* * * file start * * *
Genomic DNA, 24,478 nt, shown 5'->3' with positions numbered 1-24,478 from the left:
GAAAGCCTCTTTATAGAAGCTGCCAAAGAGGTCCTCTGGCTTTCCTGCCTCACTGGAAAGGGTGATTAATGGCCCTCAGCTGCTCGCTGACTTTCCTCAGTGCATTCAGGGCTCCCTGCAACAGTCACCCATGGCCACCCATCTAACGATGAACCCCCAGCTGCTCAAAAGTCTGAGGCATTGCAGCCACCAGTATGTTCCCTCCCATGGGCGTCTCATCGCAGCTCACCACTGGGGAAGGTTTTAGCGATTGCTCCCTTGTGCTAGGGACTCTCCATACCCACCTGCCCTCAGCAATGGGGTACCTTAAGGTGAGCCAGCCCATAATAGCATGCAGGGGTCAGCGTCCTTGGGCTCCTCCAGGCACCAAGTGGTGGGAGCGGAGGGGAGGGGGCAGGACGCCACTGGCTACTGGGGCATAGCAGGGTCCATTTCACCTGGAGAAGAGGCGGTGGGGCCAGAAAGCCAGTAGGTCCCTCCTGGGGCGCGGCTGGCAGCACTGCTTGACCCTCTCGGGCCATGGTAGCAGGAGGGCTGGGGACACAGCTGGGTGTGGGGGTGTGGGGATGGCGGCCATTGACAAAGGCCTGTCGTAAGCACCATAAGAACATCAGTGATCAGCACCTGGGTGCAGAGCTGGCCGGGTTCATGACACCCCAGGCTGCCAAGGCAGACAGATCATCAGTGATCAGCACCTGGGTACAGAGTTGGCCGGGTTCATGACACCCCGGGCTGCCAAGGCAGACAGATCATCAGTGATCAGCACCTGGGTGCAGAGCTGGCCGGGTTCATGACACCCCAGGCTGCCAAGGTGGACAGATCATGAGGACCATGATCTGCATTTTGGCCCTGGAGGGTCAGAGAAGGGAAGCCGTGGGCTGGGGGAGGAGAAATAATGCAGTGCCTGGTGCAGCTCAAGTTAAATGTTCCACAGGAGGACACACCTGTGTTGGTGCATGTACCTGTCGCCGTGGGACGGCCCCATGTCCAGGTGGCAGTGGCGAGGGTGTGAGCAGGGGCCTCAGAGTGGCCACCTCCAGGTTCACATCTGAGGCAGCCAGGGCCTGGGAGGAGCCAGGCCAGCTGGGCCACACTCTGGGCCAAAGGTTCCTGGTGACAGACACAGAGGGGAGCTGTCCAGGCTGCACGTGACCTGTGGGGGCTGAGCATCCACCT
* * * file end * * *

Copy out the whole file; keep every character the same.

Genomic DNA, 24,478 nt, shown 5'->3' with positions numbered 1-24,478 from the left:
GAAAGCCTCTTTATAGAAGCTGCCAAAGAGGTCCTCTGGCTTTCCTGCCTCACTGGAAAGGGTGATTAATGGCCCTCAGCTGCTCGCTGACTTTCCTCAGTGCATTCAGGGCTCCCTGCAACAGTCACCCATGGCCACCCATCTAACGATGAACCCCCAGCTGCTCAAAAGTCTGAGGCATTGCAGCCACCAGTATGTTCCCTCCCATGGGCGTCTCATCGCAGCTCACCACTGGGGAAGGTTTTAGCGATTGCTCCCTTGTGCTAGGGACTCTCCATACCCACCTGCCCTCAGCAATGGGGTACCTTAAGGTGAGCCAGCCCATAATAGCATGCAGGGGTCAGCGTCCTTGGGCTCCTCCAGGCACCAAGTGGTGGGAGCGGAGGGGAGGGGGCAGGACGCCACTGGCTACTGGGGCATAGCAGGGTCCATTTCACCTGGAGAAGAGGCGGTGGGGCCAGAAAGCCAGTAGGTCCCTCCTGGGGCGCGGCTGGCAGCACTGCTTGACCCTCTCGGGCCATGGTAGCAGGAGGGCTGGGGACACAGCTGGGTGTGGGGGTGTGGGGATGGCGGCCATTGACAAAGGCCTGTCGTAAGCACCATAAGAACATCAGTGATCAGCACCTGGGTGCAGAGCTGGCCGGGTTCATGACACCCCAGGCTGCCAAGGCAGACAGATCATCAGTGATCAGCACCTGGGTACAGAGTTGGCCGGGTTCATGACACCCCGGGCTGCCAAGGCAGACAGATCATCAGTGATCAGCACCTGGGTGCAGAGCTGGCCGGGTTCATGACACCCCAGGCTGCCAAGGTGGACAGATCATGAGGACCATGATCTGCATTTTGGCCCTGGAGGGTCAGAGAAGGGAAGCCGTGGGCTGGGGGAGGAGAAATAATGCAGTGCCTGGTGCAGCTCAAGTTAAATGTTCCACAGGAGGACACACCTGTGTTGGTGCATGTACCTGTCGCCGTGGGACGGCCCCATGTCCAGGTGGCAGTGGCGAGGGTGTGAGCAGGGGCCTCAGAGTGGCCACCTCCAGGTTCACATCTGAGGCAGCCAGGGCCTGGGAGGAGCCAGGCCAGCTGGGCCACACTCTGGGCCAAAGGTTCCTGGTGACAGACACAGAGGGGAGCTGTCCAGGCTGCACGTGACCTGTGGGGGCTGAGCATCCACCT